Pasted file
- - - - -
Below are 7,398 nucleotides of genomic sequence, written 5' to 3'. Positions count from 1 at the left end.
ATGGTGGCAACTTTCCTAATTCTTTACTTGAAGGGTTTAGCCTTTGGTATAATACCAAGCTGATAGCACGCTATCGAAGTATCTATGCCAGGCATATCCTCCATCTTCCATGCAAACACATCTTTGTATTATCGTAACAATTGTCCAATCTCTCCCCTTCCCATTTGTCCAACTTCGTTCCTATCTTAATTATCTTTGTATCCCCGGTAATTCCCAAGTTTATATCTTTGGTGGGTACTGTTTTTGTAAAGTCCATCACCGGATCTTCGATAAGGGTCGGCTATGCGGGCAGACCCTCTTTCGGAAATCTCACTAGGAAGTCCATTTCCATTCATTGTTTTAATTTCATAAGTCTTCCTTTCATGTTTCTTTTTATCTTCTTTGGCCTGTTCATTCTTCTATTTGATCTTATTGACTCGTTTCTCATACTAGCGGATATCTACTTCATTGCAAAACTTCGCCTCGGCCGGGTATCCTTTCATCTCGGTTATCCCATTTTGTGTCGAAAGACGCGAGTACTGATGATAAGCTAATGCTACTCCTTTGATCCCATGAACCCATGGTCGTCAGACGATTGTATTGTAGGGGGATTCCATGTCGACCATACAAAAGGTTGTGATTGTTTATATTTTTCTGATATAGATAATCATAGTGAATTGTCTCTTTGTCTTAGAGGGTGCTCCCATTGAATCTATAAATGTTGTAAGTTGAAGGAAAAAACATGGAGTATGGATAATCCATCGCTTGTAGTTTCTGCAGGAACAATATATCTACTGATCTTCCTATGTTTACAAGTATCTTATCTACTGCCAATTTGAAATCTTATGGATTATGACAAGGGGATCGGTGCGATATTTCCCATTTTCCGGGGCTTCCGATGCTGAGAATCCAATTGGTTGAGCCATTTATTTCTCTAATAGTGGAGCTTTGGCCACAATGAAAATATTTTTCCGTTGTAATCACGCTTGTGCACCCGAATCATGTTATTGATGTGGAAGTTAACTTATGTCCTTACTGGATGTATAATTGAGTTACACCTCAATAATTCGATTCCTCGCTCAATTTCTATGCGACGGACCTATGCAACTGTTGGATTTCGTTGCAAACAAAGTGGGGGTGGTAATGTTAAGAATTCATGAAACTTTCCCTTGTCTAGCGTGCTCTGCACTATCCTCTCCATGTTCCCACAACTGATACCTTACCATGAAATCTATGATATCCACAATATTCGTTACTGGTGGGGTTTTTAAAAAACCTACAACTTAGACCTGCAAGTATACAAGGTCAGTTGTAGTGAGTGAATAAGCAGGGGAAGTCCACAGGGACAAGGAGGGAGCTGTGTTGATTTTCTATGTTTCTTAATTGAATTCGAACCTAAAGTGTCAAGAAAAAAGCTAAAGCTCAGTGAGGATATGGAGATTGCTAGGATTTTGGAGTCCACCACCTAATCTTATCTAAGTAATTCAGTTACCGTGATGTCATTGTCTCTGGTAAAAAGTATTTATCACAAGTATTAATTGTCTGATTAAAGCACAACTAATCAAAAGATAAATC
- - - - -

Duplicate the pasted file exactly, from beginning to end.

Below are 7,398 nucleotides of genomic sequence, written 5' to 3'. Positions count from 1 at the left end.
ATGGTGGCAACTTTCCTAATTCTTTACTTGAAGGGTTTAGCCTTTGGTATAATACCAAGCTGATAGCACGCTATCGAAGTATCTATGCCAGGCATATCCTCCATCTTCCATGCAAACACATCTTTGTATTATCGTAACAATTGTCCAATCTCTCCCCTTCCCATTTGTCCAACTTCGTTCCTATCTTAATTATCTTTGTATCCCCGGTAATTCCCAAGTTTATATCTTTGGTGGGTACTGTTTTTGTAAAGTCCATCACCGGATCTTCGATAAGGGTCGGCTATGCGGGCAGACCCTCTTTCGGAAATCTCACTAGGAAGTCCATTTCCATTCATTGTTTTAATTTCATAAGTCTTCCTTTCATGTTTCTTTTTATCTTCTTTGGCCTGTTCATTCTTCTATTTGATCTTATTGACTCGTTTCTCATACTAGCGGATATCTACTTCATTGCAAAACTTCGCCTCGGCCGGGTATCCTTTCATCTCGGTTATCCCATTTTGTGTCGAAAGACGCGAGTACTGATGATAAGCTAATGCTACTCCTTTGATCCCATGAACCCATGGTCGTCAGACGATTGTATTGTAGGGGGATTCCATGTCGACCATACAAAAGGTTGTGATTGTTTATATTTTTCTGATATAGATAATCATAGTGAATTGTCTCTTTGTCTTAGAGGGTGCTCCCATTGAATCTATAAATGTTGTAAGTTGAAGGAAAAAACATGGAGTATGGATAATCCATCGCTTGTAGTTTCTGCAGGAACAATATATCTACTGATCTTCCTATGTTTACAAGTATCTTATCTACTGCCAATTTGAAATCTTATGGATTATGACAAGGGGATCGGTGCGATATTTCCCATTTTCCGGGGCTTCCGATGCTGAGAATCCAATTGGTTGAGCCATTTATTTCTCTAATAGTGGAGCTTTGGCCACAATGAAAATATTTTTCCGTTGTAATCACGCTTGTGCACCCGAATCATGTTATTGATGTGGAAGTTAACTTATGTCCTTACTGGATGTATAATTGAGTTACACCTCAATAATTCGATTCCTCGCTCAATTTCTATGCGACGGACCTATGCAACTGTTGGATTTCGTTGCAAACAAAGTGGGGGTGGTAATGTTAAGAATTCATGAAACTTTCCCTTGTCTAGCGTGCTCTGCACTATCCTCTCCATGTTCCCACAACTGATACCTTACCATGAAATCTATGATATCCACAATATTCGTTACTGGTGGGGTTTTTAAAAAACCTACAACTTAGACCTGCAAGTATACAAGGTCAGTTGTAGTGAGTGAATAAGCAGGGGAAGTCCACAGGGACAAGGAGGGAGCTGTGTTGATTTTCTATGTTTCTTAATTGAATTCGAACCTAAAGTGTCAAGAAAAAAGCTAAAGCTCAGTGAGGATATGGAGATTGCTAGGATTTTGGAGTCCACCACCTAATCTTATCTAAGTAATTCAGTTACCGTGATGTCATTGTCTCTGGTAAAAAGTATTTATCACAAGTATTAATTGTCTGATTAAAGCACAACTAATCAAAAGATAAATC